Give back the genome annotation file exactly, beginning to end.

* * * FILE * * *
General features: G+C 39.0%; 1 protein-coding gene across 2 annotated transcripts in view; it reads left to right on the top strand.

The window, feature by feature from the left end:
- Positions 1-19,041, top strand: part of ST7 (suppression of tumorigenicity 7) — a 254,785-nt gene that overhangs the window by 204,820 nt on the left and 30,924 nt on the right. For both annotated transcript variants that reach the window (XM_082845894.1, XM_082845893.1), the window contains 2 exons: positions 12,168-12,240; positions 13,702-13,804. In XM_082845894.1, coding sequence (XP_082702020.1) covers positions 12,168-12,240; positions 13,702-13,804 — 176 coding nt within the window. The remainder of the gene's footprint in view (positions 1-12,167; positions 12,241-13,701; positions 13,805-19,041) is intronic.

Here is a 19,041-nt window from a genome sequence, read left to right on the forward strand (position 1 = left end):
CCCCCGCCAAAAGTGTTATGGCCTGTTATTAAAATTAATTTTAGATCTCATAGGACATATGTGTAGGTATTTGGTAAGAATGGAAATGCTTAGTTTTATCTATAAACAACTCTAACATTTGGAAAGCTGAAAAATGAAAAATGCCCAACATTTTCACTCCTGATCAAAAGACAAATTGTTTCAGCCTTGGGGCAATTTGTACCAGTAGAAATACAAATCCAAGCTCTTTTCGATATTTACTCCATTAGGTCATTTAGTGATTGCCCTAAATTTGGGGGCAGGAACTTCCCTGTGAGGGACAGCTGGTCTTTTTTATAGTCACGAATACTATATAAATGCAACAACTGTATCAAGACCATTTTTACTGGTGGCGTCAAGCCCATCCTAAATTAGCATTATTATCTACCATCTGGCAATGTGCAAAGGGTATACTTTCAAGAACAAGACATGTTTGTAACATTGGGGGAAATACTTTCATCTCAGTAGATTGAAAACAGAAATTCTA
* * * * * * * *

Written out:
General features: G+C 39.0%; 1 protein-coding gene across 2 annotated transcripts in view; it reads left to right on the top strand.

The window, feature by feature from the left end:
- Positions 1-19,041, top strand: part of ST7 (suppression of tumorigenicity 7) — a 254,785-nt gene that overhangs the window by 204,820 nt on the left and 30,924 nt on the right. For both annotated transcript variants that reach the window (XM_082845894.1, XM_082845893.1), the window contains 2 exons: positions 12,168-12,240; positions 13,702-13,804. In XM_082845894.1, coding sequence (XP_082702020.1) covers positions 12,168-12,240; positions 13,702-13,804 — 176 coding nt within the window. The remainder of the gene's footprint in view (positions 1-12,167; positions 12,241-13,701; positions 13,805-19,041) is intronic.

Here is a 19,041-nt window from a genome sequence, read left to right on the forward strand (position 1 = left end):
CCCCCGCCAAAAGTGTTATGGCCTGTTATTAAAATTAATTTTAGATCTCATAGGACATATGTGTAGGTATTTGGTAAGAATGGAAATGCTTAGTTTTATCTATAAACAACTCTAACATTTGGAAAGCTGAAAAATGAAAAATGCCCAACATTTTCACTCCTGATCAAAAGACAAATTGTTTCAGCCTTGGGGCAATTTGTACCAGTAGAAATACAAATCCAAGCTCTTTTCGATATTTACTCCATTAGGTCATTTAGTGATTGCCCTAAATTTGGGGGCAGGAACTTCCCTGTGAGGGACAGCTGGTCTTTTTTATAGTCACGAATACTATATAAATGCAACAACTGTATCAAGACCATTTTTACTGGTGGCGTCAAGCCCATCCTAAATTAGCATTATTATCTACCATCTGGCAATGTGCAAAGGGTATACTTTCAAGAACAAGACATGTTTGTAACATTGGGGGAAATACTTTCATCTCAGTAGATTGAAAACAGAAATTCTA